SACRAMENTO, Calif. – Autopsy reports of slain children could be sealed permanently under a bill signed into law by Gov. Arnold Schwarzenegger in response to several murders of children and teenagers in California over the last year.
Schwarzenegger spokesman Matt Connelly said Tuesday the governor signed the bill to protect the privacy of victims' families and prevent more suffering for them.
The law lets family members request that autopsies and other evidence be kept private if their child was killed during a crime. The request could be made only after a conviction, under the bill by Senate Minority Leader Dennis Hollingsworth, R-Murrieta.
The California Newspaper Publishers Association, opposed the bill, SB5. However, Jim Ewert, a lawyer with the association, said it was narrowed from a more sweeping original version that might have protected killers who murdered their own family members.
The bill was amended to prohibit a family member from asking that the records be sealed if he or she has been charged with any involvement in the child's death.
Though the records would not be subject to disclosure under the California Public Records Act, they could become public if introduced as evidence during a trial. The records also could not be kept secret if the victim was a ward of the juvenile justice or Child Protective Services systems.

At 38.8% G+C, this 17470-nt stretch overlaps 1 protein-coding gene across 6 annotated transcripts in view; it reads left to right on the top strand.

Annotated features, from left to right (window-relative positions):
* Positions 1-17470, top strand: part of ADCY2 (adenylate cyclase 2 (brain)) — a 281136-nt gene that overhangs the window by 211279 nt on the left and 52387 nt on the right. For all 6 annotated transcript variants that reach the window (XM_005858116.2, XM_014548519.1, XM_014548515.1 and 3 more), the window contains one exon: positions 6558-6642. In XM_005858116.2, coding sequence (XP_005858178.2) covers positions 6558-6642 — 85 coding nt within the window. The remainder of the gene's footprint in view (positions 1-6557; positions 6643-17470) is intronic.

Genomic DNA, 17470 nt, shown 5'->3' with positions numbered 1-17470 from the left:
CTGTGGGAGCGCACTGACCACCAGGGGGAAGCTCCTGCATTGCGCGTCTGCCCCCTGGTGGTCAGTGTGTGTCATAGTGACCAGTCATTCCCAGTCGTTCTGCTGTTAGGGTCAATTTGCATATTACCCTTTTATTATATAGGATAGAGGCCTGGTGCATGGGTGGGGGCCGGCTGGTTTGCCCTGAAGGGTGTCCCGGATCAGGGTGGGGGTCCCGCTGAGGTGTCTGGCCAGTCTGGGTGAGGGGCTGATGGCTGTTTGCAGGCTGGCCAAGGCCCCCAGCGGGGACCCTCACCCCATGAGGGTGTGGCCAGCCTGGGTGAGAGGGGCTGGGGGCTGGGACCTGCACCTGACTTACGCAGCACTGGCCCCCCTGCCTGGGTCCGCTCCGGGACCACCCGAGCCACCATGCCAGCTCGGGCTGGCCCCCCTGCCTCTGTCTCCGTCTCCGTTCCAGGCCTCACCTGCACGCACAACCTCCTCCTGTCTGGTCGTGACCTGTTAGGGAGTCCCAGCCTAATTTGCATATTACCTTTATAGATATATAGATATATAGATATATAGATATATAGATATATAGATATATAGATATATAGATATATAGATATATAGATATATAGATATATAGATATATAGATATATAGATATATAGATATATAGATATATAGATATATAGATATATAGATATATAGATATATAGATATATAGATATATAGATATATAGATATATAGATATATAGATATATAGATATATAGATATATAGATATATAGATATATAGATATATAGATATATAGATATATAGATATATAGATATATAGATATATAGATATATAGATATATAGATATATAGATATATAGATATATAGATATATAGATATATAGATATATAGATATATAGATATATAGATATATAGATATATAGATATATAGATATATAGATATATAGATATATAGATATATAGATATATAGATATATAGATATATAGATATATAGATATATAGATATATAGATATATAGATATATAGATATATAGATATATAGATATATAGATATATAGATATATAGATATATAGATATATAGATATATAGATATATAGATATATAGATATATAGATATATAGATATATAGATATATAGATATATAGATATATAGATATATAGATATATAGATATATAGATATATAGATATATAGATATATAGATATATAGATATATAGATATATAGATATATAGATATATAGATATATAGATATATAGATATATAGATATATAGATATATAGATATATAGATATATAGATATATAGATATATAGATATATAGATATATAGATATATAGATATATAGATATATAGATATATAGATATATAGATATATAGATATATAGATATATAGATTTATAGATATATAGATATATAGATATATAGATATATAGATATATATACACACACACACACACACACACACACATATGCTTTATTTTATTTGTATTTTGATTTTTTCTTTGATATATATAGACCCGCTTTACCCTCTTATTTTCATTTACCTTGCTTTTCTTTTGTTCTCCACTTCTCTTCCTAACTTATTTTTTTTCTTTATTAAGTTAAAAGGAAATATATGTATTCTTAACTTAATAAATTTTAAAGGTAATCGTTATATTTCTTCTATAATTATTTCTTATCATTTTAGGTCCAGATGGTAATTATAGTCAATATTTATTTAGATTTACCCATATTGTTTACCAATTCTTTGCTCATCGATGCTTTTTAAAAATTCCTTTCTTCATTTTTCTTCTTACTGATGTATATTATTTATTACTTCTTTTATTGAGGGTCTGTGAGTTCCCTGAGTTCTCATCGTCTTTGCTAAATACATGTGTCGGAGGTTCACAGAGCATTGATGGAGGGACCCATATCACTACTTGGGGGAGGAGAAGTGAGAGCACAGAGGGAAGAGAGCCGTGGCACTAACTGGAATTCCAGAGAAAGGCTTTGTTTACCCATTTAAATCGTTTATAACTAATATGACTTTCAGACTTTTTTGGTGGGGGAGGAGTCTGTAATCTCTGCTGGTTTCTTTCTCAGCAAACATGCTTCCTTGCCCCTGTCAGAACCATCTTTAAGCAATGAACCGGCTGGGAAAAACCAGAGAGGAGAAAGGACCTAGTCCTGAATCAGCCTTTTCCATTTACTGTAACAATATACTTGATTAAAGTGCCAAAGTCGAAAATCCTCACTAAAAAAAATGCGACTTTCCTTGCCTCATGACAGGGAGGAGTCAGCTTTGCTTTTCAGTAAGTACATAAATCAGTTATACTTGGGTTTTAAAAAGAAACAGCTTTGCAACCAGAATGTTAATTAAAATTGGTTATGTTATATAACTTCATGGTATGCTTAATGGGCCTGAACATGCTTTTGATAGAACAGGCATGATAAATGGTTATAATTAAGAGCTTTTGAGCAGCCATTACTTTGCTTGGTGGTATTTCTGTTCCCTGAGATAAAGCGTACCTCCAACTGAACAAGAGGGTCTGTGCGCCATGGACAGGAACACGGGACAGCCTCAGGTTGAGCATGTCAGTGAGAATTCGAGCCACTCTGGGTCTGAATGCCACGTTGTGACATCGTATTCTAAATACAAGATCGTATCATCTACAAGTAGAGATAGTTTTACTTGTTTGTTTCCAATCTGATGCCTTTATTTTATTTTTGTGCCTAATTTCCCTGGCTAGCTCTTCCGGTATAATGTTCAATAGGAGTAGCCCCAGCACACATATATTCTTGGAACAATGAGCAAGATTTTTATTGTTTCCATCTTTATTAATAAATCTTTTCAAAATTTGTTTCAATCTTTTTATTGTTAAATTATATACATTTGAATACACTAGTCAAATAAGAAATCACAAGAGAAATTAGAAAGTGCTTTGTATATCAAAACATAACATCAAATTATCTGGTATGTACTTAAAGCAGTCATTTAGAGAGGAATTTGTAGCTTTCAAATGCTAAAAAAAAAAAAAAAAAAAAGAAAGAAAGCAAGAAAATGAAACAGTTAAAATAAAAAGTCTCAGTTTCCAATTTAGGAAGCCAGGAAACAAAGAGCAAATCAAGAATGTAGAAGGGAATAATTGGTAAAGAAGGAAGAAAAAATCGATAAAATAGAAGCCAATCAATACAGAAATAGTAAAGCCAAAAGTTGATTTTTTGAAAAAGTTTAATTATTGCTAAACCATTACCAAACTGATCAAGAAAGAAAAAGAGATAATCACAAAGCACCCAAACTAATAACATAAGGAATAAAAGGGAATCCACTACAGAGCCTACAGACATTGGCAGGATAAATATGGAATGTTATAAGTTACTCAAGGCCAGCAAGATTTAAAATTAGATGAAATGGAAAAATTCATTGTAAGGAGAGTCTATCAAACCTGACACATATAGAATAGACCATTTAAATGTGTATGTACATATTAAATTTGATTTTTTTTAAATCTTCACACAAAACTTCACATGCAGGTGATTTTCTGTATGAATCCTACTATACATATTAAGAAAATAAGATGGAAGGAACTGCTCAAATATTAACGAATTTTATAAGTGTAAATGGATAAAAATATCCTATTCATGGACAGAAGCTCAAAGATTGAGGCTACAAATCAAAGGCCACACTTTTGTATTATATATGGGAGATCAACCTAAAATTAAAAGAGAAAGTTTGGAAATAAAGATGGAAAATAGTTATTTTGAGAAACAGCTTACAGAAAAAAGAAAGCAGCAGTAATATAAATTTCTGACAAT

As amended, "it protects public access in just about every situation except where there's a murder by a stranger," Ewert said.
The law, which takes effect immediately, could prompt a legal challenge depending on how it is interpreted by coroners or other agencies, Ewert said.
Hollingsworth's bill was sought by San Diego District Attorney Bonnie Dumanis on behalf of the families of Chelsea King and Amber Dubois, both of whom were raped and murdered in San Diego by a convicted child molester who now is serving a life sentence. It was also backed by the family of 8-year-old Sandra Cantu of Tracy, whose body was found last year stuffed inside a suitcase pulled from an irrigation pond.
Hollingsworth said in a statement that he is glad Schwarzenegger agreed "there is simply no convincing public interest in the broadcasting of lurid autopsy documents that should prevail over the rights of a family to keep private the final, desperate moments of their child's life."